By Dan Roberts
Why do so many of us neglect to protect our vision, when all it takes is an eye exam? We’re vigilant about safeguarding our material things, our reputations, cars, credit cards. So why would we trust our precious peepers to the whims of fate?
Maybe some of us ignore our eyes simply because we can see just fine, but appearances can be deceiving. Most eye diseases are subtle in their early stages, with no visible symptoms until they get a strong grip on us. A check-up can stop a developing problem in its tracks.
In addition to peering into our dilated eyes, doctors use gadgets so sophisticated they can identify the slightest abnormalities long before we see anything wrong. A computerized laser scanner can spot lurking blood vessels readying to flood a retina. Another device can find starving sight cells by simply analyzing the density of a retina’s color. And yet another is able to identify potential blind spots before they happen. This is all relatively low-tech equipment that is saving the sight of thousands of people who get to their doctors in time.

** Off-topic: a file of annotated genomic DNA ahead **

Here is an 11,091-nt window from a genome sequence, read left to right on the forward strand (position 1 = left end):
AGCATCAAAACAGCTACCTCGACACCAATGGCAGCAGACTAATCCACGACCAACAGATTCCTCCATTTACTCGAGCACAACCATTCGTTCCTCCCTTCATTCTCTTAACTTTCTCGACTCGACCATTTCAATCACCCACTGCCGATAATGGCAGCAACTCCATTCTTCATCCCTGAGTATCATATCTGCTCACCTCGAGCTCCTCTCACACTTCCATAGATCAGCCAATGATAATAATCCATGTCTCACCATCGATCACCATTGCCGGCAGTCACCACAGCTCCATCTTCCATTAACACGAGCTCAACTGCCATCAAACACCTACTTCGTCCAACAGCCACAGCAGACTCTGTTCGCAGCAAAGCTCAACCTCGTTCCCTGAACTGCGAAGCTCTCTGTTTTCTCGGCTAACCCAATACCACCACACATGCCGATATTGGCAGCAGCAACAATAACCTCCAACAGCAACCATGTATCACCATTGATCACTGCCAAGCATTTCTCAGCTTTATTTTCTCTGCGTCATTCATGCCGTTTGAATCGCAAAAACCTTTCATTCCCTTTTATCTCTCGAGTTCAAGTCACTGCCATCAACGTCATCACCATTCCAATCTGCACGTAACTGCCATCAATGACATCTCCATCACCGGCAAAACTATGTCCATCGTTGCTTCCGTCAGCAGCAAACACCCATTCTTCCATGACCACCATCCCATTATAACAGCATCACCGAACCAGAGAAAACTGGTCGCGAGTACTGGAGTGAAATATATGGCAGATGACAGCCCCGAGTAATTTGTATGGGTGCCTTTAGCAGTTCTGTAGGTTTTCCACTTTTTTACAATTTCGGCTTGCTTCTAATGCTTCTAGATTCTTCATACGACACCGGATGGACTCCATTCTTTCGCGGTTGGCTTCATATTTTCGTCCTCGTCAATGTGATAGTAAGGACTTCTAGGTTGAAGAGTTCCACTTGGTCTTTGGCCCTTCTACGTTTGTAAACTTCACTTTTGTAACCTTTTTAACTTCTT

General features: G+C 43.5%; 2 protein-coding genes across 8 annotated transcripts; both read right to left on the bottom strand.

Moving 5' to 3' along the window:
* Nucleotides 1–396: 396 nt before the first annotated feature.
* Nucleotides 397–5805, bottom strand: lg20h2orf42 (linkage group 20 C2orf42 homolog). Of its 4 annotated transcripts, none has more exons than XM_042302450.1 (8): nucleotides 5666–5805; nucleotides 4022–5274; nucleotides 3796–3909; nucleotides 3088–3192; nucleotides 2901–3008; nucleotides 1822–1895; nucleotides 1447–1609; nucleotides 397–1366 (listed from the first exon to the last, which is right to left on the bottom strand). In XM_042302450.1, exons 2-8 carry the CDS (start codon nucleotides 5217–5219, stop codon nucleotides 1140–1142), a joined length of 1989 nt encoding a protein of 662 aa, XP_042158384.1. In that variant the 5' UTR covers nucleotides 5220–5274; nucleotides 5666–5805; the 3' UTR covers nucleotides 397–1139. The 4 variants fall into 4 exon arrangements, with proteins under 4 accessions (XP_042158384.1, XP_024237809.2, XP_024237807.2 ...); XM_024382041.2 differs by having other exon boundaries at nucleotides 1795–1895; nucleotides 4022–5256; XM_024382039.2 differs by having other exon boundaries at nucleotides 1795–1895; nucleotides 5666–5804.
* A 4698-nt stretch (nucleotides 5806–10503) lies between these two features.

And what if they discover that we have a chronic eye disease? No cures exist yet, so what’s the point of an early diagnosis? The best answer is that it buys us time to possibly delay significant vision loss. Treatments for that are being developed at an exponential rate and new drugs are now saving the sight of millions of people. Nutritional supplements are slowing sight loss. Stem cell therapy is showing promise in trial subjects. Recent successes with gene therapy are guiding the way to cures. And hundreds of clinical trials are currently underway to develop even more interventions like these.
But doesn’t it make good practical and economic sense to put prevention before intervention? If all goes well, we’re going to live a long time. So if we want to make our treasure of sight last as long as we do, we had better invest in it wisely. The comparatively small outlay of time and money for dilated eye exams is a good first step toward a lifetime of good vision.
For more about eye exams and good eye health practices, visit the WebMD Eye Health Center.
Dan Roberts is Editor-in-Chief of Living Well with Low Vision from Prevent Blindness and founding director of Macular Degeneration Support. He retired from public school teaching and church music ministry in 1994 as a result of his visual impairment. He and his wife, Christina, have 3 children and seven grandchildren.